The enormous topsoil loss to wind erosion, continuous crop failures, and widespread bankruptcies suggested that the United States had in some way failed to adapt to the drought hazard.

Federal Drought Response in the United States

Beginning in the 1930’s, the federal government took an increasing role in drought management and relief. In 1933 the federal government created the Soil Erosion Service, known today as the Natural Resources Conservation Service. No other single federal program or organization has had a greater impact on farmers’ abilities to manage the drought hazard.

President Franklin D. Roosevelt’s Prairie States Forestry Project (1934-1942) planted more than 230,000 acres of shelter belts in the Plains states forwind erosion control. The federal government purchased nearly 1 million acres of marginal farmland for replanting with grass. Federal agencies constructed water resource and irrigation projects.

Post-Dust Bowl droughts still caused hardships, but the brunt of the environmental, economic, and social consequences of drought were considerably lessened. Fewer dust storms ravaged the Plains.

New crop varieties and better farming practices decreased crop losses during drought years. Government programs and better knowledge have enabled families and communities to cope better with drought.

Coping with Future Droughts

Numerous attempts have been made to predict droughts, especially in terms of cycles. However, attempts to predict droughts one or more years into the future have generally been unsuccessful. The shorter the prediction interval has been, the more accurate the prediction has been.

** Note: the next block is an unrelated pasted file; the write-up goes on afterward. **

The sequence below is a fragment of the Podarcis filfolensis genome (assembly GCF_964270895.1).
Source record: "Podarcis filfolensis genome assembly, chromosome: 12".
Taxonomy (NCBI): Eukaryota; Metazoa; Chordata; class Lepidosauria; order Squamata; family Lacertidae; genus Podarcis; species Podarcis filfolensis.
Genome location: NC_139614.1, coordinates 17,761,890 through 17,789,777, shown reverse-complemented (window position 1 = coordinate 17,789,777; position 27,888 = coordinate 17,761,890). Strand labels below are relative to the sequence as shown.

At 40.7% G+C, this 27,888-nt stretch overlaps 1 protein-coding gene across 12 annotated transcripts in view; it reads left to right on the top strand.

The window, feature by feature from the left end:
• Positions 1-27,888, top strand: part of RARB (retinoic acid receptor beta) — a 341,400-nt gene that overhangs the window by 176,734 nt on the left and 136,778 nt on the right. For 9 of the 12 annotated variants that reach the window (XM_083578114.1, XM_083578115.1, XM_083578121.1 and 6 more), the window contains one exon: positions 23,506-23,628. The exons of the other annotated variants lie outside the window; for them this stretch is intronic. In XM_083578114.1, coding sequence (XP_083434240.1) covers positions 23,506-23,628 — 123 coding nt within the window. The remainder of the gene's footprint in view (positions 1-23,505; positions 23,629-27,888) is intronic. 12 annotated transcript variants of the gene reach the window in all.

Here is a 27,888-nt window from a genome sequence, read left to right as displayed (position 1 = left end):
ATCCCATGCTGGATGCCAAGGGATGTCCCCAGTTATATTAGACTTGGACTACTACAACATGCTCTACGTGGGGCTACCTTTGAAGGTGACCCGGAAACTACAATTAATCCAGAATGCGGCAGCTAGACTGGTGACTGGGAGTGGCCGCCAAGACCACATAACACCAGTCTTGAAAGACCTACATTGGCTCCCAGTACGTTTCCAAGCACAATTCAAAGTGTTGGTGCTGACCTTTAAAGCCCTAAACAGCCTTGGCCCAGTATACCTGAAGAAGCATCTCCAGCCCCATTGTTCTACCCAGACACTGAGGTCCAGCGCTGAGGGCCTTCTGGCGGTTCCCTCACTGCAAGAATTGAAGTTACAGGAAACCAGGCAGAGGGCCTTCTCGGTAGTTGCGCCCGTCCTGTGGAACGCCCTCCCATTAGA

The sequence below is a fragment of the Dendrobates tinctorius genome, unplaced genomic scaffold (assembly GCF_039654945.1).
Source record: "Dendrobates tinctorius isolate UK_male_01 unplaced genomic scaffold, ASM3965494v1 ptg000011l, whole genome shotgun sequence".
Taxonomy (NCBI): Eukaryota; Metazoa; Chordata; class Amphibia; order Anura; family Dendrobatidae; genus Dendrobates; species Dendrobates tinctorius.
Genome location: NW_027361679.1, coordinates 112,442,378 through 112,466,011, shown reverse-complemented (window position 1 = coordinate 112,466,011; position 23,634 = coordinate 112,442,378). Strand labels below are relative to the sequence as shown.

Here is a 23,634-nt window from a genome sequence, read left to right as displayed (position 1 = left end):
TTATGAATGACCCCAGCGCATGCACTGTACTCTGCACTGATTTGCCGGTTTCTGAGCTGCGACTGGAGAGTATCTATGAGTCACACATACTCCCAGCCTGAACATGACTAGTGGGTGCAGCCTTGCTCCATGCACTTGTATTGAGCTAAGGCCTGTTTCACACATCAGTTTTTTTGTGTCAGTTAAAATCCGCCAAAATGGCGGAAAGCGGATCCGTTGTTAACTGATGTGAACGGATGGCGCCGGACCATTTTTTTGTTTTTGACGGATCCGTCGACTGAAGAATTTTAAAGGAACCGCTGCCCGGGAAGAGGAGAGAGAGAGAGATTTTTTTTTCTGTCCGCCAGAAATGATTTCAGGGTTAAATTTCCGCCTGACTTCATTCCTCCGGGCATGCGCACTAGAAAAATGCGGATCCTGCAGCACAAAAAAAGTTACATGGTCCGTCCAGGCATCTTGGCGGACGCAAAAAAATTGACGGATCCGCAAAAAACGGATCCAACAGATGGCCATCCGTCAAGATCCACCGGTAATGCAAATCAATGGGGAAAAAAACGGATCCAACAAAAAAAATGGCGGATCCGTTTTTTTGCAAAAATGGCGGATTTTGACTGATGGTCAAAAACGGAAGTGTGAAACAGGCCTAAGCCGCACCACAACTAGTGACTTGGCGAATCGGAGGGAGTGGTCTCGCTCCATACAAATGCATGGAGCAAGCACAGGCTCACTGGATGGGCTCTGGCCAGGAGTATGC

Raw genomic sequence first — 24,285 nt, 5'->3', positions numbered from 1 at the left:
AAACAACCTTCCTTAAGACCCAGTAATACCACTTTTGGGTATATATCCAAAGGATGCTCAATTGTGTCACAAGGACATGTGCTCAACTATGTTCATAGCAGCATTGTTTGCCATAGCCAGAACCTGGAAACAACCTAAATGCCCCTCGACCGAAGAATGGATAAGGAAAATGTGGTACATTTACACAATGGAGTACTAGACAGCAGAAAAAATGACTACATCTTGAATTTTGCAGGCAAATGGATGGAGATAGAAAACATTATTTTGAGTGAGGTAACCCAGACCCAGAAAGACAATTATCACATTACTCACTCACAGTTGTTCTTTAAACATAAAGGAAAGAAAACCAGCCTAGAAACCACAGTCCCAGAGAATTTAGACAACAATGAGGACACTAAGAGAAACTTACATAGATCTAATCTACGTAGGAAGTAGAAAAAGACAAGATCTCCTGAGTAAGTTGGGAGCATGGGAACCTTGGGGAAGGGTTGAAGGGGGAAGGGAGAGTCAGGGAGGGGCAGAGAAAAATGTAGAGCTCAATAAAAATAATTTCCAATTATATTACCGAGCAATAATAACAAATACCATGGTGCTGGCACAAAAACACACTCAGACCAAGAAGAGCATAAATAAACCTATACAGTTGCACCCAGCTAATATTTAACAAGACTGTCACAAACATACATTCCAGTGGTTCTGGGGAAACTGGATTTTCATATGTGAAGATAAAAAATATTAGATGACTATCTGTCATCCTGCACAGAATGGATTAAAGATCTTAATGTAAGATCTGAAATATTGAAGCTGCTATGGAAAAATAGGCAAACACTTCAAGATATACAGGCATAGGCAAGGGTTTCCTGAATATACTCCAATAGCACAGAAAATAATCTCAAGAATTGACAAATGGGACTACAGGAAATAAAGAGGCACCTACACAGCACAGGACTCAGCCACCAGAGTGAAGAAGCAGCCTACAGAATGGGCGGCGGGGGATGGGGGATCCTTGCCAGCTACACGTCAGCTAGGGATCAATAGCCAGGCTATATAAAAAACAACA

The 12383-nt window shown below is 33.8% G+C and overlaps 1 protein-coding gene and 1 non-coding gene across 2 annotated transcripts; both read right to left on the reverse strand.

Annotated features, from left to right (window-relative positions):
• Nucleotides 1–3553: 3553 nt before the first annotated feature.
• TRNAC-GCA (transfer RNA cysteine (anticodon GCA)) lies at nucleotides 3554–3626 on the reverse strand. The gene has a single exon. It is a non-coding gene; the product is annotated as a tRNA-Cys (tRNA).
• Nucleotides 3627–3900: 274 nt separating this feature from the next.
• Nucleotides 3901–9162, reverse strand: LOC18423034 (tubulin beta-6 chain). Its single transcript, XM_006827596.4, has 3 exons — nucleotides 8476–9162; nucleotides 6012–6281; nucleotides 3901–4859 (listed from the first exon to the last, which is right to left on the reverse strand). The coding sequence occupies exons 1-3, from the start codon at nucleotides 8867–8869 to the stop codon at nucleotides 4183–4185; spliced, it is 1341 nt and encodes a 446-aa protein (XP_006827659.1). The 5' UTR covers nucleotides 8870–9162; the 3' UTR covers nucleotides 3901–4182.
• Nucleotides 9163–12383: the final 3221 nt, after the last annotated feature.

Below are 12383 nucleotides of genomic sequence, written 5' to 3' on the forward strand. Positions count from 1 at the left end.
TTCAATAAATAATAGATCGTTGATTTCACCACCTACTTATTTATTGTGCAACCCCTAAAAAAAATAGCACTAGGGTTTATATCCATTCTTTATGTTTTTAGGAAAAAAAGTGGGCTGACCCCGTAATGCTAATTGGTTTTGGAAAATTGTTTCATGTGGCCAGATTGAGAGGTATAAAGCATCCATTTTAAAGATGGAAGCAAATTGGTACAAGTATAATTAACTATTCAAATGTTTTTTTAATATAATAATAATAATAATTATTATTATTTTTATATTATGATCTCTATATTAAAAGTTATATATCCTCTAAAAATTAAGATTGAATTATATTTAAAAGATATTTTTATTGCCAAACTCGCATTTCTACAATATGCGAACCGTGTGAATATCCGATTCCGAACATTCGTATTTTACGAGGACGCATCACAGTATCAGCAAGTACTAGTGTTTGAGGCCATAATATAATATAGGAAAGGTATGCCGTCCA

Nevertheless, progress has been made in estimating drought occurrence and timing. For example, the El NiƱo/Southern Oscillation may be a precursor of drought in some areas. Possibly with time, the physical mechanics of climate and drought will be understood adequately for long-term predictions to have value.

Perhaps of greater value is the current capacity to detect and monitor drought in its early stages (usually meaning within one to twelve months). Early recognition of potential drought conditions can give policymakers and resource managers the extra time needed to adjust their management strategies.

Coping with Future Droughts
Coping with Future Droughts

Information on soil moisture conditions aids farmers with planting and crop selection, seeding, fertilization, irrigation rates, and harvest decisions. Communities that have a few months’ warning of impending drought can increase water storage, implement water conservation measures, and obtain outside sources of water.

Unfortunately, the progress made in the world’s developed countries has not always been available to the developing nations. Overpopulation and overuse of agricultural lands have resulted in regional problems of desertification and impeded the ability of developing nations to respond.

Monitoring equipment can be costly. Furthermore, drought adjustments used in the United States may not be applicable to other countries’ drought situations.